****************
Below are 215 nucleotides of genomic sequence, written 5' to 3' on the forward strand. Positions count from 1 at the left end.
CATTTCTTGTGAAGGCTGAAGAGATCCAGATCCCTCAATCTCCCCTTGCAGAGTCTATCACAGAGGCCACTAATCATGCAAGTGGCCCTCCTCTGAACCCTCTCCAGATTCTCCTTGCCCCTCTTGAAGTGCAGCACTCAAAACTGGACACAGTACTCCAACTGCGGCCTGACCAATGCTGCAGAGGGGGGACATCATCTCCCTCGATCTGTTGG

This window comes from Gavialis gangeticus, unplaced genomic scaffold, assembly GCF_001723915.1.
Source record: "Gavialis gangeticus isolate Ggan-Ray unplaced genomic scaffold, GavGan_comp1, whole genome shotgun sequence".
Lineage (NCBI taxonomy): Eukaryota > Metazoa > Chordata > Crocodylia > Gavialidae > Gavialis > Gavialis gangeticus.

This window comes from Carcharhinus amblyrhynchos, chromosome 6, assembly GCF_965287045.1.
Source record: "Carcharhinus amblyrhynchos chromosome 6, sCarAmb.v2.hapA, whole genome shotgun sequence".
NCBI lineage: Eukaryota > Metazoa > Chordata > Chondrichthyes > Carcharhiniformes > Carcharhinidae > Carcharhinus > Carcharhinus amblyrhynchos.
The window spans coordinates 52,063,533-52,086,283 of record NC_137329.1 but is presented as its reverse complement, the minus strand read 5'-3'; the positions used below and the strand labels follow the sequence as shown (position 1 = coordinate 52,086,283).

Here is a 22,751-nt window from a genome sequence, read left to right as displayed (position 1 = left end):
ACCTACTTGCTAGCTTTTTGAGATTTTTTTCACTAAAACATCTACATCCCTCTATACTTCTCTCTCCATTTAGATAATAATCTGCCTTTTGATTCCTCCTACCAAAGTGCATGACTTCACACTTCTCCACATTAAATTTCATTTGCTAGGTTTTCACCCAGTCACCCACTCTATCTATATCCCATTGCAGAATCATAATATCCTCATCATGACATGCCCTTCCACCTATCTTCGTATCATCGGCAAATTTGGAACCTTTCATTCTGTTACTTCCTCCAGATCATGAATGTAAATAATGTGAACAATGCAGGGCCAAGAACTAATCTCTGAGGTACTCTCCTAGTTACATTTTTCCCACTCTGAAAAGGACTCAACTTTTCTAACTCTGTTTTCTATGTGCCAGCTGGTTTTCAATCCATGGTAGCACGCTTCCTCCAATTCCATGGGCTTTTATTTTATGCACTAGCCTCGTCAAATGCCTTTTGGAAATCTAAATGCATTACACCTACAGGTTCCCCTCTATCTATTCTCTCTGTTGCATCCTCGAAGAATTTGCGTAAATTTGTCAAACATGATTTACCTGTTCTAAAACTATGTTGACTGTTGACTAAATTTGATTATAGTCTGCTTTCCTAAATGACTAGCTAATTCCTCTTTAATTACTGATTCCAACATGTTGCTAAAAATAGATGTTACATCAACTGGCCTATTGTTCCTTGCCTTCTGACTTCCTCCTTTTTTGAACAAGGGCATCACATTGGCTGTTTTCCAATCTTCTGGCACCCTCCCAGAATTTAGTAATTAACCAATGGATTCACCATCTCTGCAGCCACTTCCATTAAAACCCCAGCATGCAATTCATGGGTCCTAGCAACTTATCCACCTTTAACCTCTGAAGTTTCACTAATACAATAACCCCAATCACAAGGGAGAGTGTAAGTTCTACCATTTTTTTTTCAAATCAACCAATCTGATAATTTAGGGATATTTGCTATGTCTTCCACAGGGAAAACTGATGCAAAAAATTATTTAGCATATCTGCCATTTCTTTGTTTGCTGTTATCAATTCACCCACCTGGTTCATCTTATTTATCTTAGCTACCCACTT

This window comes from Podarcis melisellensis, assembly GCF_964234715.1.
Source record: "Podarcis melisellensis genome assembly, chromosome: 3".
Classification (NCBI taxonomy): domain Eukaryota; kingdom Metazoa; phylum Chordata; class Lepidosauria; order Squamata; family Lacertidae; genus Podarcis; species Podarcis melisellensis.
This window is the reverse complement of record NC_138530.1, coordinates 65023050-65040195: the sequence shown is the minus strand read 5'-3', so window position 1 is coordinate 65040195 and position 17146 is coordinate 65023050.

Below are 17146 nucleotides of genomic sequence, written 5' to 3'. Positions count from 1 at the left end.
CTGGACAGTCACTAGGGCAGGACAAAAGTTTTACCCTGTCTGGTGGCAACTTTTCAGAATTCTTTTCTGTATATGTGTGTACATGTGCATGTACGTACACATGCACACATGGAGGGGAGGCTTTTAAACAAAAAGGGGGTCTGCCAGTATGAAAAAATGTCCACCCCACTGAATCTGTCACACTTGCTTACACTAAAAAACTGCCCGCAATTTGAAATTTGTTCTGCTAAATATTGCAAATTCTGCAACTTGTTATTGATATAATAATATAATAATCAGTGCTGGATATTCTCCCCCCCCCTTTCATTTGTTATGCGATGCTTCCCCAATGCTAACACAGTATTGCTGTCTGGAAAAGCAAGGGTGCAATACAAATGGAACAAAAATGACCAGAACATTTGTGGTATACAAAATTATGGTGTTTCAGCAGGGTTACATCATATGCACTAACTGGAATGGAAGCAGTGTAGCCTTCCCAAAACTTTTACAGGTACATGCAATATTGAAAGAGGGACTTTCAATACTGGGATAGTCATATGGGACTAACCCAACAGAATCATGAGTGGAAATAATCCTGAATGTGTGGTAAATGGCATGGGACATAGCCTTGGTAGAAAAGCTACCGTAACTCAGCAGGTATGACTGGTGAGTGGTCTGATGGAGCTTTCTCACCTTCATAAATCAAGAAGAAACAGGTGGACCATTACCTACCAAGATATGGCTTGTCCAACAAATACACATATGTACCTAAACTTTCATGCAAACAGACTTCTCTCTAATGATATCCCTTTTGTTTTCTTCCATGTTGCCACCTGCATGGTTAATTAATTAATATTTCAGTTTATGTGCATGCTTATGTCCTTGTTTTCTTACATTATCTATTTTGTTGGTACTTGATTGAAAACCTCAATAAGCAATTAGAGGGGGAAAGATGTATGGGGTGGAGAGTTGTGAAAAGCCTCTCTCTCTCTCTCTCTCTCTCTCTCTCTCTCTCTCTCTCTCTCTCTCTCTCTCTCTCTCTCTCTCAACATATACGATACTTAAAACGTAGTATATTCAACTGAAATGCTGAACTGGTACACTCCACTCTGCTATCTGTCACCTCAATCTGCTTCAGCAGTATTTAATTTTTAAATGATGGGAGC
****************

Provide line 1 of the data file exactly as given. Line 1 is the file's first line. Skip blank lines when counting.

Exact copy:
Below are 215 nucleotides of genomic sequence, written 5' to 3' on the forward strand. Positions count from 1 at the left end.